By Sharlyn Lauby
I was at a conference recently where a speaker used the term “HR Lab”. I thought it was pretty cool. My vision of a lab is a place where you test out new things. Or you take existing things and tweak them a little. When I think back on my HR career, I know there have been times when I would have loved to spend more time thinking through a policy or procedure. And lots of times when I wanted to test out a new idea on a small group before implementing it company-wide. What a perfect time for an HR Lab!
Now of course, when we’re talking about creating an HR Lab it goes without saying – but I’m going to say it anyway – that this isn’t a place to try out things that are unethical, immoral, or illegal. Here are four situations where I could see this kind of lab being helpful:
An HR Lab could be used as a focus group for new ideas. I’m thinking about all those times when senior management has said to me, “What do you think about this…?” or “I wonder what employees would think if we did this…”. Instead of having a focus group, why not bring employees together in an HR Lab conversation. Using an HR Lab brand could set the level of expectation that the group can talk about anything, but that doesn’t mean that the discussed ideas will be implemented.
Human resources could test out a policy change in the HR Lab. How many times have you wondered, “Do we need to create a policy about this?” or “This procedure is five years old, should we update it?” While policy and procedure changes never make everyone happy, is it possible to test out potential changes in the HR Lab? It would be necessary to give employees total freedom without repercussions to share feedback about the considered change.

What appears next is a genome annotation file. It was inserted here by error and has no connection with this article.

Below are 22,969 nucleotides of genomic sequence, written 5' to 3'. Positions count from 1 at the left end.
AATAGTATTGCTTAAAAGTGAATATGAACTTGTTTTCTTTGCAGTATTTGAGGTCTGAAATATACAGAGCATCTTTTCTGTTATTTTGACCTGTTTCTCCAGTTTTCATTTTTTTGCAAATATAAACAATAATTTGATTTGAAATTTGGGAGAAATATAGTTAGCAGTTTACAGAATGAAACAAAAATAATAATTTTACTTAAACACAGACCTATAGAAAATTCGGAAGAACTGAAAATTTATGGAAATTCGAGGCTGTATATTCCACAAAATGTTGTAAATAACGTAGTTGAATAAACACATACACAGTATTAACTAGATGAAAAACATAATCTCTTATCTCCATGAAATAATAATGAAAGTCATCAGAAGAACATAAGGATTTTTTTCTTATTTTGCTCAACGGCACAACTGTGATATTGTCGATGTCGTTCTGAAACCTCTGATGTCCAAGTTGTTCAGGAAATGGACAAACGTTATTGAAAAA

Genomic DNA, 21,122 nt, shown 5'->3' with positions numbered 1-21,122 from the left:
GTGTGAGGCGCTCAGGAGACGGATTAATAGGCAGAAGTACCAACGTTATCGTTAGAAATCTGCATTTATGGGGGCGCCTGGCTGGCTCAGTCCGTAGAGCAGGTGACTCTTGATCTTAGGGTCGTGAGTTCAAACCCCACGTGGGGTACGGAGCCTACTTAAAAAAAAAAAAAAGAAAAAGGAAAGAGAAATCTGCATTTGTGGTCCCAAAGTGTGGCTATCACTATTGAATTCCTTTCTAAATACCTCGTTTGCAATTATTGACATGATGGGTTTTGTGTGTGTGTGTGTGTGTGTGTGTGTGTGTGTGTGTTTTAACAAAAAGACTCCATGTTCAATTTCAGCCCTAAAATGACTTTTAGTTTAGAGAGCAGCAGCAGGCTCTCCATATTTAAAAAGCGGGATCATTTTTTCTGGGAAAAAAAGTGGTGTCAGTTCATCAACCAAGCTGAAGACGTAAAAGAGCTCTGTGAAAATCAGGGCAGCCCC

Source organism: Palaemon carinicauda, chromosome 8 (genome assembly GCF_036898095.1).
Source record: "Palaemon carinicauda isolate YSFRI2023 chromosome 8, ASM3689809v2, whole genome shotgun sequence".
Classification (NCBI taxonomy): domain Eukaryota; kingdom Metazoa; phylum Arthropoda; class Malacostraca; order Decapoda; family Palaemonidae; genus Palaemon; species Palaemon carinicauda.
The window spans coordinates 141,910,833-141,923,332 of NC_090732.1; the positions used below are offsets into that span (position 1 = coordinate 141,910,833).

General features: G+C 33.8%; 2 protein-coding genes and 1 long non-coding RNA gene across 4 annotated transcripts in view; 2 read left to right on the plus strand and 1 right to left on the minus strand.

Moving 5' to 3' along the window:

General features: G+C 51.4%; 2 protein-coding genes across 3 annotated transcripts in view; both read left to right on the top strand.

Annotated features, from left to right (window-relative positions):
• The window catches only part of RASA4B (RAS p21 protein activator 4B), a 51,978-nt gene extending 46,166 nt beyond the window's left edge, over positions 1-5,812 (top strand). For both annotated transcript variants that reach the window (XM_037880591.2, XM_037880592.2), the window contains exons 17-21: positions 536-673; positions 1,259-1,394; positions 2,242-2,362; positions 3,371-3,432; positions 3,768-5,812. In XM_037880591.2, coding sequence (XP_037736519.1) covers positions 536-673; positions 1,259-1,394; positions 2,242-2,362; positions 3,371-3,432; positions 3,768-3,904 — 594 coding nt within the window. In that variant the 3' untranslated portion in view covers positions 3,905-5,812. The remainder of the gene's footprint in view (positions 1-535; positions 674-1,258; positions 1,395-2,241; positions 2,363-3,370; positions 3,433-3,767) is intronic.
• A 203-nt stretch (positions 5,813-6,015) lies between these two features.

The company’s HR Lab could be the pilot group for new programs. We have a tendency to think of pilot groups for training programs, why not use the HR Lab for any kind of change? HR wants to roll out a new program? Let the lab test drive it for a few weeks and provide feedback before the program is finalized. This would also mean that companies have to ensure employees don’t lose pay or benefits while they’re helping out the Lab.
The HR Lab could be the first group in phased implementations. Let’s face it, there are times when organizations don’t have the time or resources to do a pilot as well as a phased implementation. The HR Lab could serve as an initial place for policies or procedures to be implemented. Like the other reasons, employees need to feel free to offer unfiltered feedback and not lose anything in the process of helping the organization out.
I think one of the reasons that I like the HR Lab concept is because it can be branded as this place to experiment and be curious. As human resources professionals, we don’t get to do that very often. Instead of saying “no” to a request, the lab could be a place where senior management and employees say, “Hey! Can we try this out in the HR Lab?”.
In fact, as I’m writing this it occurs to me, maybe instead of having an HR Lab, companies should just have a Lab. A place where all departments can test drive new ideas, policies, procedures, etc. Not only could it be fun, but it could be profitable. Think of all the great ideas to try!
Sharlyn Lauby is the author of HR Bartender (www.hrbartender.com), a friendly place to discuss workplace issues. When not tending bar, she is president of ITM Group Inc., which specializes in training solutions to help clients retain and engage talent. She can be contacted on Twitter at @HRBartender.